Google has acquired an innovative wind power generator company, Makani Power, bringing the team into the same Google X "moonshot" lab responsible for Glass and Google's self-driving cars. Makani Power, which Google had already been partly funding as part of the Google.org "Renewable Energy cheaper than Coal" (RE<C) initiative, puts its generator turbines not on the ground, but on fixed-wing aircraft tethered to the ground but sent up to soar in stronger, more consistent airflow at high-altitude or above deeper water.
The acquisition comes a week after Mankani Power's first fully-autonomous test flight, with an Airborne Wind Turbine taking off, hovering, generating power, then hovering again before landing safely. The tethered wing flies in large circles, and uses around 90-percent less material than a traditional turbine.
Mankani Power fully-autonomous test flight:
Google began investing in Mankani Power back in 2007, part of a broader R&D project aiming to develop ways of producing power more cheaply than traditional coal-fueled methods. The Mankani Power approach has culminated in Wing 7, which can produce 30kW of power as well as autonomously switching between generation and standby modes.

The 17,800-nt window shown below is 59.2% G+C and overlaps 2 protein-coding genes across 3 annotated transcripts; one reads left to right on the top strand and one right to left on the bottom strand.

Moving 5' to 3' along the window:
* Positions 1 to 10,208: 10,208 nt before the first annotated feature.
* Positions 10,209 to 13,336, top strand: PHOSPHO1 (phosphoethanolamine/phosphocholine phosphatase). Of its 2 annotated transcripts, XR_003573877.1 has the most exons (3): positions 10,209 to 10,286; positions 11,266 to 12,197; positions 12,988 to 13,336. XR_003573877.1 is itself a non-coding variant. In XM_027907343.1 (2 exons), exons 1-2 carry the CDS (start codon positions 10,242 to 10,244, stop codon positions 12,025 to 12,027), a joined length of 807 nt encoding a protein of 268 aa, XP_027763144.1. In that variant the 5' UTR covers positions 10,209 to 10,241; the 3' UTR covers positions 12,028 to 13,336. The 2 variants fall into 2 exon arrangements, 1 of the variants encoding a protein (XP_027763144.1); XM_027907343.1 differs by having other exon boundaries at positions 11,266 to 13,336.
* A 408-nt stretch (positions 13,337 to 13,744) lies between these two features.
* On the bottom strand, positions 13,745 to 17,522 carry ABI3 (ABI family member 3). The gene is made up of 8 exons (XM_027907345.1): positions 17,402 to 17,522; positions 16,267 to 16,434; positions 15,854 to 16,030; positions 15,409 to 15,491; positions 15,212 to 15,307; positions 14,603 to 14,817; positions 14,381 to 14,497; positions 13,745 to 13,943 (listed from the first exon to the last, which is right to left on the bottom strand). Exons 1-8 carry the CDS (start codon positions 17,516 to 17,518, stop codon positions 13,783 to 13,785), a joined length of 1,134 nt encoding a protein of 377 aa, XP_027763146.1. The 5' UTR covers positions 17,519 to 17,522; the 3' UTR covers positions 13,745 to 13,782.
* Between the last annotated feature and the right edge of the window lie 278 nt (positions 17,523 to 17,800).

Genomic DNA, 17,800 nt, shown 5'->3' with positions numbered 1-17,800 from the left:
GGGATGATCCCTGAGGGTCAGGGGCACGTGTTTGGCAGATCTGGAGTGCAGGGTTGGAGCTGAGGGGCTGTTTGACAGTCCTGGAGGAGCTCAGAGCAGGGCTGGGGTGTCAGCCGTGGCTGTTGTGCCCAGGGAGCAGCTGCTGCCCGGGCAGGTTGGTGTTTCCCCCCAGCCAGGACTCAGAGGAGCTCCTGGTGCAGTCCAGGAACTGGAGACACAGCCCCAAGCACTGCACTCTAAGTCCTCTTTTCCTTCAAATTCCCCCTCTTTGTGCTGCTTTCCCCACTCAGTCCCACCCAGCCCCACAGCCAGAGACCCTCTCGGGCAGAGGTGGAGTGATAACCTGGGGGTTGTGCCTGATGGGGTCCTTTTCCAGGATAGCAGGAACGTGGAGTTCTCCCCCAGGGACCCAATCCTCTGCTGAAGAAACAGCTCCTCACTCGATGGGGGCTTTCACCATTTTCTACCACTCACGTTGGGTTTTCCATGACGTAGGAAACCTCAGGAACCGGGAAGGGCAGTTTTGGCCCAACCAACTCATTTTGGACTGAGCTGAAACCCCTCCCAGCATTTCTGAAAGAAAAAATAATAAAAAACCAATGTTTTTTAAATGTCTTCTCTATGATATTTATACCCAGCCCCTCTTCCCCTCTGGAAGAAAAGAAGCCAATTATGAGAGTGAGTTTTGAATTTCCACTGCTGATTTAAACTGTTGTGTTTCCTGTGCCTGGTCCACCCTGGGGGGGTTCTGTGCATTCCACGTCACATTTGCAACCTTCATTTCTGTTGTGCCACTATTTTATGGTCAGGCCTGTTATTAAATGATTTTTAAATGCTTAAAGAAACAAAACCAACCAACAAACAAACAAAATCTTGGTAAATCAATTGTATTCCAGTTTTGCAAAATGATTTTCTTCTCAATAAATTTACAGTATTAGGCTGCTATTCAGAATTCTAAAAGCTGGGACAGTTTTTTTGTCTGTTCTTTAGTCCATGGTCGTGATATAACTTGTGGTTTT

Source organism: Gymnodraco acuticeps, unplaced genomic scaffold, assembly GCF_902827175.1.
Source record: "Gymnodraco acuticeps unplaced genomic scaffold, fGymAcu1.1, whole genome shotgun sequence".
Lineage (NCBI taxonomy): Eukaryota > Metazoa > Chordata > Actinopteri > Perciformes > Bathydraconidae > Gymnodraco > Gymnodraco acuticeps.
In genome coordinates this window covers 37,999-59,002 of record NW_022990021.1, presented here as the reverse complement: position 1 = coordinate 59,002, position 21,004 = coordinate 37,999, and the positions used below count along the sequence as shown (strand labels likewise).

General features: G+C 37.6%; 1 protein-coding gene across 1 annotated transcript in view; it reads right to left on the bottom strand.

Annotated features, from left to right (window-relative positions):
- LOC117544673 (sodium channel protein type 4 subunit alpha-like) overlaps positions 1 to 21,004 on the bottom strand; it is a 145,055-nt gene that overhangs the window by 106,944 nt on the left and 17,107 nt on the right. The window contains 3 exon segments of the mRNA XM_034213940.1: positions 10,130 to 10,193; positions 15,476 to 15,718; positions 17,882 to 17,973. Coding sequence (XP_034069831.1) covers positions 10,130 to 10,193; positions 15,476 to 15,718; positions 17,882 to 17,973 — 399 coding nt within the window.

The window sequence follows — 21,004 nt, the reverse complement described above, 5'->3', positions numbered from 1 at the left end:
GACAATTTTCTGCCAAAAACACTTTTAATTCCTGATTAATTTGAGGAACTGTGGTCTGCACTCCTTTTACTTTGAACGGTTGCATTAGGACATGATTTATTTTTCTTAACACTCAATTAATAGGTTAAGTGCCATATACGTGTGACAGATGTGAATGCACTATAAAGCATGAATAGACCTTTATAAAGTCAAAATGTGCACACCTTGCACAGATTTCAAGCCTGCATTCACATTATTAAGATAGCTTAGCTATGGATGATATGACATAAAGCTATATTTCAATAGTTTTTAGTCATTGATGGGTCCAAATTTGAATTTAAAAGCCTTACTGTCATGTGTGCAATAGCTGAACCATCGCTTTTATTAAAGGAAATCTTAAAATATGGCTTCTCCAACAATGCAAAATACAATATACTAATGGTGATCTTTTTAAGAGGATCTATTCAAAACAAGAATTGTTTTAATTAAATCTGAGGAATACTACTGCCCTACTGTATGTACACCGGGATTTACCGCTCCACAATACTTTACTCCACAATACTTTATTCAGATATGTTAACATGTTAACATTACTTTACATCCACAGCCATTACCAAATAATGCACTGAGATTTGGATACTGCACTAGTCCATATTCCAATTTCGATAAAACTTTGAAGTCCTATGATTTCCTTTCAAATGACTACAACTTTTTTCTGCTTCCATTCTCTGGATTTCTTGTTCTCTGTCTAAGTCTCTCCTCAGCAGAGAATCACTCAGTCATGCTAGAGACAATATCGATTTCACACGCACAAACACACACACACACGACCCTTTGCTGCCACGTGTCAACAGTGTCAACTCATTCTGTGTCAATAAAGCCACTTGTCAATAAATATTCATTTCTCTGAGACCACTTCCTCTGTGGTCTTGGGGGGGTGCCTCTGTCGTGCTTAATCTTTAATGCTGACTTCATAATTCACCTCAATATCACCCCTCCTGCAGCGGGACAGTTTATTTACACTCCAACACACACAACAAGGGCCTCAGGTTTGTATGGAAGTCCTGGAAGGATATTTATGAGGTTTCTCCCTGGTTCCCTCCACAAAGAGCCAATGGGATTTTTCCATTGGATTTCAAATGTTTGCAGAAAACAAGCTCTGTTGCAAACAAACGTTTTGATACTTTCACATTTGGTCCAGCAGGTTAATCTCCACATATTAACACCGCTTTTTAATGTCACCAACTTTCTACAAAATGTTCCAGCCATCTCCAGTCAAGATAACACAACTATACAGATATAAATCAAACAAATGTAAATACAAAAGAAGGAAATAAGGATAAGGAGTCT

Take-off involves the AWT being reeled out from the base station "perch", and then hovering before flying in crosswind. If the wind gets too weak or strong, or the AWT needs maintenance, it can automatically be transitioned back to crosswind hover mode, and then winched back home.
Mankani Power technology demonstration:
"This formalizes a long and productive relationship between our two companies, and will provide Makani with the resources to accelerate our work to make wind energy cost competitive with fossil fuels" Mankani Power said in a statement. "Makani could not have reached this point without the support of the US Department of Energy’s ARPA-E program and the hard work of our talented team, past and present. We look forward to working with our new colleagues at Google[x] to make airborne wind a cost-effective reality."
Google's mysterious X labs is the company's more outlandish thinktank, separate from the mainstream work the rest of the company does on search, Android, and other more immediately commercialized products. The team has also been tipped to be working on autonomous robotic explorers, which could use self-driving car technology with the same kind of Street View photography equipment as used in Google Maps to more comprehensively document the world.